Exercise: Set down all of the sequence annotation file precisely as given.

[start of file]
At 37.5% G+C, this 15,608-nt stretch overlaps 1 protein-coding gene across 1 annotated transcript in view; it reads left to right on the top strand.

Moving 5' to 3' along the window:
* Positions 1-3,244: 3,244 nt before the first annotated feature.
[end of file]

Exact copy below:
At 37.5% G+C, this 15,608-nt stretch overlaps 1 protein-coding gene across 1 annotated transcript in view; it reads left to right on the top strand.

Moving 5' to 3' along the window:
* Positions 1-3,244: 3,244 nt before the first annotated feature.